Soft Cover, English, Thread Stitching, 64 Pages, 2005
Godville is a two-channel video edited from interviews with several eighteenth-century character interpreters in Colonial Williamsburg, a living-history museum in Virginia. The museum is actually part of the historical town it recreates, occupying and preserving the town’s buildings and grounds, while training and paying its residents to act out colonial American life.
The ten persons originally interviewed represent a cross-section of Williamsburg's resident actors: men and women of different social standing and origin; democrats and republicans; property holders and day laborers; militia members and housewives; part-time revolutionaries and slaves. All sat down to be interviewed in their work areas and costumes, usually eighteenth-century interiors and period garments.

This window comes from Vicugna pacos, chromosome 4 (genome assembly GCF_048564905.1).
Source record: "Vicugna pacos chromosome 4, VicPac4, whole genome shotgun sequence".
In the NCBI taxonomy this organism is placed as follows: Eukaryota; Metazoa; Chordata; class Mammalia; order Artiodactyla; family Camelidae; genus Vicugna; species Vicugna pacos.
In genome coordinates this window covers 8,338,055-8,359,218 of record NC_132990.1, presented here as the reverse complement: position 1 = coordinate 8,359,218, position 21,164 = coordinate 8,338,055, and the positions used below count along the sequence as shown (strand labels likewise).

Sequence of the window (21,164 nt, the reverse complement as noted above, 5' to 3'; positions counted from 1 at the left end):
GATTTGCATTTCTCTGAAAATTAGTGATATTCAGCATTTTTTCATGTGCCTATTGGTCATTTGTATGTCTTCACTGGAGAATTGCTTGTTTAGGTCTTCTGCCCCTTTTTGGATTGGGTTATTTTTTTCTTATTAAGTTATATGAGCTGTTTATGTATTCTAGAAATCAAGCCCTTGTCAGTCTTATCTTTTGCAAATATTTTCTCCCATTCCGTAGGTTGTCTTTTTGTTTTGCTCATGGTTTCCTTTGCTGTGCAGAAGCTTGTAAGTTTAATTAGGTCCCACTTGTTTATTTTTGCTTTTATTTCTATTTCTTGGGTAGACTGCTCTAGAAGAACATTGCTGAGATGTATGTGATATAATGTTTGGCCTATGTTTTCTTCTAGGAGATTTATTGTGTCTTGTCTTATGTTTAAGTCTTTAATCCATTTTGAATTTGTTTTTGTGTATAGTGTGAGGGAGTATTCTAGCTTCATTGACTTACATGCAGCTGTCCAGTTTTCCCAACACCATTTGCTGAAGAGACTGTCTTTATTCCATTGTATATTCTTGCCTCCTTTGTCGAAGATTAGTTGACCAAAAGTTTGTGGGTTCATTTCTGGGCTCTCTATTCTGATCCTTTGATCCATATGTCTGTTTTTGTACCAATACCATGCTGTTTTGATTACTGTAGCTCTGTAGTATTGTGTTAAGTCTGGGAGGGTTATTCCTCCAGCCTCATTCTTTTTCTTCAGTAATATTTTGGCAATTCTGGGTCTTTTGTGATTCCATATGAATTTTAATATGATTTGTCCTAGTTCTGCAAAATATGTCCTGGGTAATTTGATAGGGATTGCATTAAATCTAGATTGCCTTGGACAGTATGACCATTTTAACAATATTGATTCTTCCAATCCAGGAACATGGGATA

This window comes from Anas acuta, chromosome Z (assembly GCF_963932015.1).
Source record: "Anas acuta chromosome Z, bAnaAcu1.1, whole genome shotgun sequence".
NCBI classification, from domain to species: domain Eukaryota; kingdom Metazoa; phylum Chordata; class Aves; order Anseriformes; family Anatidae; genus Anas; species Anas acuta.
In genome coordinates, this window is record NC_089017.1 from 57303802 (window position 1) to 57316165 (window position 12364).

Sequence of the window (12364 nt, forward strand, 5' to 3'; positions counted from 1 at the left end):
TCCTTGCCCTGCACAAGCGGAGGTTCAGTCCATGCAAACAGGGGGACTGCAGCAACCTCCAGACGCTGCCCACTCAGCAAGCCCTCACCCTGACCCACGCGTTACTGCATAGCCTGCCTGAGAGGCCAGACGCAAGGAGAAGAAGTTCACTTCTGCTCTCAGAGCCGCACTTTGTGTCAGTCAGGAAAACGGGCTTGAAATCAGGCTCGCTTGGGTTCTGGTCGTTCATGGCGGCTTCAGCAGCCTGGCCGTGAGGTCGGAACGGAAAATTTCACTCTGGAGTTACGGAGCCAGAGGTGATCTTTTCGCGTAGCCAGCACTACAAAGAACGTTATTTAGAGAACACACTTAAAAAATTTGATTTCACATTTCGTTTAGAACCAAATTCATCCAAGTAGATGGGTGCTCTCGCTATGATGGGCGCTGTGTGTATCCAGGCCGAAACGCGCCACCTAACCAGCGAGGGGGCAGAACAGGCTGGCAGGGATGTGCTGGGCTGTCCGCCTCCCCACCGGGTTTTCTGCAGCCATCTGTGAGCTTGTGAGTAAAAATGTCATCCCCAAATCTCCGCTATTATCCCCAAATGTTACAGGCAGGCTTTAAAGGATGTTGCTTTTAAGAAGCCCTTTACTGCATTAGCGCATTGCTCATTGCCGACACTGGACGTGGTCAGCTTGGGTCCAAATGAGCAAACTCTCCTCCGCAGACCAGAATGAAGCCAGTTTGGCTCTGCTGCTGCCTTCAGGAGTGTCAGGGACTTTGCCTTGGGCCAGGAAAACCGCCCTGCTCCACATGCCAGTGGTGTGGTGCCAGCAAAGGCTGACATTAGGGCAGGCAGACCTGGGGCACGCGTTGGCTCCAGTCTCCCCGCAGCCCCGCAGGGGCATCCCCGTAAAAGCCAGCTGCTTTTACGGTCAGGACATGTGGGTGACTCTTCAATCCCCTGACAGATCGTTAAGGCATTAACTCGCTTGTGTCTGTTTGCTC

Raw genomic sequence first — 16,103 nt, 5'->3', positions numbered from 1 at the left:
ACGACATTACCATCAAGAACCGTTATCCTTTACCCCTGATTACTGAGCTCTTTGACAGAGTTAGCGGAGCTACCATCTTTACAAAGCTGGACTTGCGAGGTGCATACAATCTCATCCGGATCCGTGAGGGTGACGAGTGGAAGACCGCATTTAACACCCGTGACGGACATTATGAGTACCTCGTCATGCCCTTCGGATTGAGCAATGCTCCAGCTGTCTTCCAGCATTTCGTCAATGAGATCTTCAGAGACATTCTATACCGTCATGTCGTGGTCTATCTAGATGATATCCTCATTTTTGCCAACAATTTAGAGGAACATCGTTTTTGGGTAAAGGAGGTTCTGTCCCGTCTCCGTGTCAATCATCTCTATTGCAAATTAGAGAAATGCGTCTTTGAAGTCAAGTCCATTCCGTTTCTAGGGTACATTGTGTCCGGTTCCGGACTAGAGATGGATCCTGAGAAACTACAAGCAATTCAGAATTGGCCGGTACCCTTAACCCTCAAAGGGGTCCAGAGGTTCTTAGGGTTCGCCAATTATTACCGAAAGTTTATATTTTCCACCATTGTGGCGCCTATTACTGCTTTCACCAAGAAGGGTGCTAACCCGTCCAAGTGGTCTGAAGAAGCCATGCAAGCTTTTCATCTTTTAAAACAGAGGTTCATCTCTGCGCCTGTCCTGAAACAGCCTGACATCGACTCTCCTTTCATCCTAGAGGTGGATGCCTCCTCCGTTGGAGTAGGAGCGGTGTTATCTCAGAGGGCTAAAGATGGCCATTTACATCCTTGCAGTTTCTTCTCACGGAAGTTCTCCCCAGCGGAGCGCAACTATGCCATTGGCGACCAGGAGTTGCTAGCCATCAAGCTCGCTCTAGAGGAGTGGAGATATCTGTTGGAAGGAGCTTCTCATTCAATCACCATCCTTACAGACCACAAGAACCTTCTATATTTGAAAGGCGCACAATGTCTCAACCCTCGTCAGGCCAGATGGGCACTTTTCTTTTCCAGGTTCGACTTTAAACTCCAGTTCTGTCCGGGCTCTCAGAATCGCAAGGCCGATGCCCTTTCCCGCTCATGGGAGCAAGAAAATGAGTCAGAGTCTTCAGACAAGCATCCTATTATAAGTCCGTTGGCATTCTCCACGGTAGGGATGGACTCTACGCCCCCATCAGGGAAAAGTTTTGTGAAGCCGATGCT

The interviews began in the past and in-character but deliberately jumped to the present and real life - sometimes making it hard to keep track of which of the interviewees' multiple personalities was talking or which century was being discussed. By further cutting, pasting and remixing the interviews, a new narrative emerges whose temporal markers are blurred and where the two biographies of each speaker are blended into a single rambling whole. Godville tells the story of a town whose residents are unmoored and floating somewhere in America, between the past and the present, between reenactment, fiction and life.